A sector which has remained in the limelight for the last 12 months, for good reasons, is Indian steel sector. Share prices of the leaders – Steel Authority of India and Tata Steel are up over 250% in the last 12 months. So, let’s understand why.

Driven by the future potential impact of Covid-led pandemic, there was a sense of urgency shown by the policy makers, both in Indian as well as global markets. This was to aggressively target the hindrances to economic recovery. They announced large stimulus packages. While these steps have surely helped economies in buying time to find a sustainable long-term solution to this pandemic-driven downturn, the impact of these measures has resulted into a significant up-turn in global commodity cycle.

This is the not the first time. A similar trend was seen post 2009 i.e. after the global financial crisis. The difference though this time around was that the world witnessed a much sharper recovery in 2020, when compared with the global financial crisis. No doubt, the policy action was much more judicious and the size of the stimulus much higher in 2020. Global steel prices which witnessed an upswing during the second half of CY20 has continued its momentum in 2021 as well. The rally has not only achieved new peaks (surpassing the decadal-high prices witnessed during 2009) but has also shown strong resilience in terms of decline from the peaks. Global steel prices kept inching up, largely driven by demand-supply mismatch, which was a result of a sharp re-bound in demand, while the steel mills were not only late to anticipate the sudden spike in demand, but also grappled with the supply side logistics in sourcing of key raw materials. This apart, supply shortage for sea-borne iron ore also resulted into global iron ore prices surging up, breaching the historically higher peaks.


Let us understand the role of China.

As always, China continues to remain the focus point when it comes to a commodity rally. Covid-19 virus originated from China. This was followed by a quick response from the Chinese government in the form of a giant package to help curtail the impact on the economy. The outcome of the stimulus resulted into significant growth in Chinese steel demand, which according to the World Steel Association grew by around 9% in 2020 (in a pandemic year!), whereas the production increase was around 5%. What has really helped the global steel prices is the declining gap between Chinese production and consumption, which reduced the exportable surplus to around 30 million tonnes in 2020, as compared with 100 mn tonnes during 2015. Moreover, China remained a net importer of steel for a few months in the second half of 2020. This is a scenario not seen in the past decade or so, which triggered the upside in global steel prices. China now accounts for a global share of more than 55% in both steel production & consumption.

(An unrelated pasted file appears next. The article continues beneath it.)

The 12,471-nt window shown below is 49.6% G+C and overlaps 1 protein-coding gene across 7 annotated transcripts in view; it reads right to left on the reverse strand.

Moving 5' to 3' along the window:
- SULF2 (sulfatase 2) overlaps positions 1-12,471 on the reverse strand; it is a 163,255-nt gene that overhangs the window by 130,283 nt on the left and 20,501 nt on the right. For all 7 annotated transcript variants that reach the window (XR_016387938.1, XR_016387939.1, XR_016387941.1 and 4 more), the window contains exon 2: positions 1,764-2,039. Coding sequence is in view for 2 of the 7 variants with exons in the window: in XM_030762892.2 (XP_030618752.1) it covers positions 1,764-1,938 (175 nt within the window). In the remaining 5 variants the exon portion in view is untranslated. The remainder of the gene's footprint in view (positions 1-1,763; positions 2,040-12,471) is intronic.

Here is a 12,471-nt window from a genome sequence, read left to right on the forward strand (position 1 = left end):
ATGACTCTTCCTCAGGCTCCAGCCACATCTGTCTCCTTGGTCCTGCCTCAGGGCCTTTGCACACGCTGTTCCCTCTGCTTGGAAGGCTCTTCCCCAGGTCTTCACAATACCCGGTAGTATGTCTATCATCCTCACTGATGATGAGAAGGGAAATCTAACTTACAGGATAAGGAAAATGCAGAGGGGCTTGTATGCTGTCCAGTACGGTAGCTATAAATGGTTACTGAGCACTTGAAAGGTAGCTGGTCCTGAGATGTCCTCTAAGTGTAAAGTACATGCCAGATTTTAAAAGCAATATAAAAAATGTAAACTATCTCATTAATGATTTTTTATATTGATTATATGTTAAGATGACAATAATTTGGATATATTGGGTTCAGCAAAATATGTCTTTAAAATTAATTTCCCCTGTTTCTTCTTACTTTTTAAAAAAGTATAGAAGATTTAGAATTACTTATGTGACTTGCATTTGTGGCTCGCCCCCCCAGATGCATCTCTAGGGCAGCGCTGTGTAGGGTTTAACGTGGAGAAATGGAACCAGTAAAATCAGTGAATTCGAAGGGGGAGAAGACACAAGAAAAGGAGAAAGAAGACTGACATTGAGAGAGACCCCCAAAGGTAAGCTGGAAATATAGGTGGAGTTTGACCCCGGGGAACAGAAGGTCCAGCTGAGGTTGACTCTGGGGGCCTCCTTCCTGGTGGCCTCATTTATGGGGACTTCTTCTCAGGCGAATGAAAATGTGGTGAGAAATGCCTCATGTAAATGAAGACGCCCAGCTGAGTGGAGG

Let’s look at the domestic markets.

As anticipated, domestic demand for steel was impacted by slowdown in manufacturing activities during 2020. Owing to the slowdown in domestic demand, Indian steel players resorted to higher exports volumes, which resulted into India becoming a net exporter of steel during in 2020 as compared with being a net importer of steel during 2019. Steel production also took a substantial hit in the first half of 2020. As the lockdown measures were eased, domestic demand started picking up, being an essential activity, production for steel also started increasing. By August 2020, the Indian steel industry was able to reach the pre-covid levels of about 9 million tonnes of monthly production. This time though, apart from a gradual recovery in domestic demand, steelmakers were positively surprised with the opening of the export window, which provided the much-required support in improving their sales volumes.

Road Ahead.

Overall, economists believe that global steel demand will be 6% higher in 2021 and 3% in 2022. Domestically, demand is expected to grow at 7-8% during the next 2-3 years. While the demand for flat products in the domestic market is likely to be supported by the pipe manufacturing, roofing and the automobile sectors, demand for long products will continue to increase largely on the back of the infrastructure spend. The government-targeted infrastructure spend is likely to be the key factor which should be monitored very closely when it comes to domestic steel demand outlook. As one can expect, focus on infrastructure and government initiatives such as ‘Make in India’ should boost steel demand growth. In addition, the number of planned initiatives such as building smart cities, affordable housing, dedicated freight and high-speed rail corridors should continue to provide resilient demand growth. While the demand has been on an improving trend, economists remain cautious in terms of the likely impact of the second and third wave of the pandemic. Although probabilities of a complete lockdown are gradually fading away, any kind of partial lockdowns/restrictions does have its impact on the manufacturing and infrastructure building activity.

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